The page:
Manufacturing emissions: Battery production requires significant amounts of energy, and if this energy comes from carbon-intensive sources, it can result in substantial greenhouse gas emissions. Transitioning to cleaner energy sources for battery production is essential to minimize the overall carbon footprint.

Recycling and waste management: As the number of batteries in use increases, managing end-of-life batteries becomes a significant challenge. Effective recycling and waste management systems are needed to minimize the environmental impact, recover valuable materials, and reduce the demand for new raw materials.

Supply chain emissions: Transporting raw materials, components, and finished batteries across different stages of the supply chain can generate additional greenhouse gas emissions. Reducing these emissions through more localized production, efficient logistics, and cleaner transportation modes can help mitigate these impacts.

Ambitious objectives

Thore Sekkenes, EBA250 Programme Director at EIT InnoEnergy, aims to address all the opportunities and challenges with the EBA’s 2030 objectives. “Given the accelerated progress to date, we consider it necessary to update the 2018 European Strategic Action Plan on Batteries in collaboration with the European Commission to achieve equally ambitious objectives for 2030”, he says. 

“In addition to the EU supporting 1,000 GWh of annual demand, the update should also reflect the expected added value in Europe to be created at €625 billion by 2030.” For that year, the EBA proposes targets of 100% domestic recycling coverage in the EU, 90% domestic cell manufacturing covering EU needs, 60% of domestic raw materials being processed in the EU, and sourcing 40% of active materials used in EU manufacturing.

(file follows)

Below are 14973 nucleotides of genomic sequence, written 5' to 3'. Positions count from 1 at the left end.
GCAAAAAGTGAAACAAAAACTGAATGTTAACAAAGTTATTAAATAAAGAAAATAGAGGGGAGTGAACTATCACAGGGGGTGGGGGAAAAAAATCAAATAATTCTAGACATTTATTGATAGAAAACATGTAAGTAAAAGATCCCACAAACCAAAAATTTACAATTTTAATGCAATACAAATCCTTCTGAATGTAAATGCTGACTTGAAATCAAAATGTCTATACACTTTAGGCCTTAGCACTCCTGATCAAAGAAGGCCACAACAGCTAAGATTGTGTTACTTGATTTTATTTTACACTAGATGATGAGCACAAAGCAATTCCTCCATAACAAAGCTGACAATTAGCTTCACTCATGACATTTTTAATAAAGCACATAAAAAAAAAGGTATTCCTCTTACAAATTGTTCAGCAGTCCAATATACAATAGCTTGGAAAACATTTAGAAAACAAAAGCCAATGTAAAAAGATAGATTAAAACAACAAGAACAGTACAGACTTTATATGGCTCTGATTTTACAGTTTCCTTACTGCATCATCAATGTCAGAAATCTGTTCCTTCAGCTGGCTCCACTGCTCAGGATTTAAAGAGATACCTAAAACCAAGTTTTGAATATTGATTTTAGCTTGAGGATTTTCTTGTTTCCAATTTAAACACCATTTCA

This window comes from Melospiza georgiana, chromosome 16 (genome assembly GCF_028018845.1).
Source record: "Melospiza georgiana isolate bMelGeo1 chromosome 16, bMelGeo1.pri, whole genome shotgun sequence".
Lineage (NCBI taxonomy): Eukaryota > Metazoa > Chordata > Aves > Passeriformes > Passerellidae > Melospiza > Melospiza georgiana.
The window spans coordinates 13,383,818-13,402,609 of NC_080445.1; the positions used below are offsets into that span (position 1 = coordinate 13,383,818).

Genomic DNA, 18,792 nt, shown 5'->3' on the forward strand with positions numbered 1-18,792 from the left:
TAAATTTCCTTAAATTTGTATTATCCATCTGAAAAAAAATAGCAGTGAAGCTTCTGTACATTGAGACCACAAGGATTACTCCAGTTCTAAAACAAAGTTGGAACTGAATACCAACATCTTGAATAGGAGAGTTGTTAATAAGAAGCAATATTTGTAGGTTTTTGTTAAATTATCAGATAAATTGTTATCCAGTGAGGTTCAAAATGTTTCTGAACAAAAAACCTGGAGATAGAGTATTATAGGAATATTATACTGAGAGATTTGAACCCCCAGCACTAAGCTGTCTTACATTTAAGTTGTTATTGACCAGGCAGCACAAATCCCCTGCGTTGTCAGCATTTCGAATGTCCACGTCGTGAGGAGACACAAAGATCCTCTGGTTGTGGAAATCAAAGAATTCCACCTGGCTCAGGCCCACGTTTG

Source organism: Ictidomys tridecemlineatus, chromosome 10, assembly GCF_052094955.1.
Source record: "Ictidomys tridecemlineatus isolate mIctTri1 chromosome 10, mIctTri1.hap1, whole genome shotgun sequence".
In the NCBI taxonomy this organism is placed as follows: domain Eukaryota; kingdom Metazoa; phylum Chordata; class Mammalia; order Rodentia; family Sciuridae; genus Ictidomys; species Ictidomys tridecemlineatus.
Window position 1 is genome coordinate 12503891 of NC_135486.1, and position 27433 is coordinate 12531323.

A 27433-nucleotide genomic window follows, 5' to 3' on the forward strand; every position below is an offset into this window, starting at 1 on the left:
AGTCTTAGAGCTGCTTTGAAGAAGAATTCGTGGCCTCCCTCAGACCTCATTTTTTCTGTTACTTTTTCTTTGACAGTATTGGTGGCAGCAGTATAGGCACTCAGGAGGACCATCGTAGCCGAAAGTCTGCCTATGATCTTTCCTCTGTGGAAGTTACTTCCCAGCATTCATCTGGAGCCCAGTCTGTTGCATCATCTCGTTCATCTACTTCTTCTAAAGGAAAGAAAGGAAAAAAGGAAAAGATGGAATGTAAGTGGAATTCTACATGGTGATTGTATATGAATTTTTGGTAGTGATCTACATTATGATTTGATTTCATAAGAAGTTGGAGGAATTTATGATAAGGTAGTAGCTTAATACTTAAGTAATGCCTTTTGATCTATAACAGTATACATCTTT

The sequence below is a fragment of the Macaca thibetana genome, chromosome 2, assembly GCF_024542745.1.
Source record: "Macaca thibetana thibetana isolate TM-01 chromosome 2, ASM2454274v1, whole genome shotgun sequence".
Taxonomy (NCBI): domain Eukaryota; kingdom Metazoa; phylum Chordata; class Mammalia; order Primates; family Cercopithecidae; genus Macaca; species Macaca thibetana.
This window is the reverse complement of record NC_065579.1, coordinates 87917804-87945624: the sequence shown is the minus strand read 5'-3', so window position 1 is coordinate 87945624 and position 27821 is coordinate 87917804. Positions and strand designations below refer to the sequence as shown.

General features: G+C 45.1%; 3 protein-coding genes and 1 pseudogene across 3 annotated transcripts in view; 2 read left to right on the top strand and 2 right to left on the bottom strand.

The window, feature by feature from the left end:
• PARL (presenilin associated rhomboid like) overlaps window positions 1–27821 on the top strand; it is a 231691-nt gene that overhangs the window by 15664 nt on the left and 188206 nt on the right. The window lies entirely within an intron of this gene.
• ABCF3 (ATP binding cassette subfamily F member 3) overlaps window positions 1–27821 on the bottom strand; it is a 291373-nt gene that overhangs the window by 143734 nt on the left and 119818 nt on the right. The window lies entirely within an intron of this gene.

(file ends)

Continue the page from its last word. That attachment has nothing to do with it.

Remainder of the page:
The most important strategic objective, Sekkenes says, is ensuring the EU’s resilience and strategic autonomy across the battery value chain. “In addition, we will continue to accelerate demand for sustainable batteries produced in Europe while accelerating regulation and maintaining Europe’s technology sovereignty through continued access to funding. Lastly, building strategic alliances with non-EU stakeholders and strengthening external partnerships will enhance the resilience and competitiveness of the EU battery industry.”

Safer traffic, cleaner vehicles

All in all, for the EU to reach its energy and climate goals, batteries are crucial, and the further development of a viable European ecosystem should go along with it. Sekkenes: “The EBA is delivering on its purpose of creating a competitive and sustainable battery cell manufacturing value chain in Europe, ensuring that all Europeans benefit from safer traffic, cleaner vehicles, and more sustainable technological solutions. With the adoption of the EBA’s updated strategic action plan and making progress on more immediate action points, we can accelerate the transition to clean energy in Europe while continuing to build a strong, competitive battery value chain.”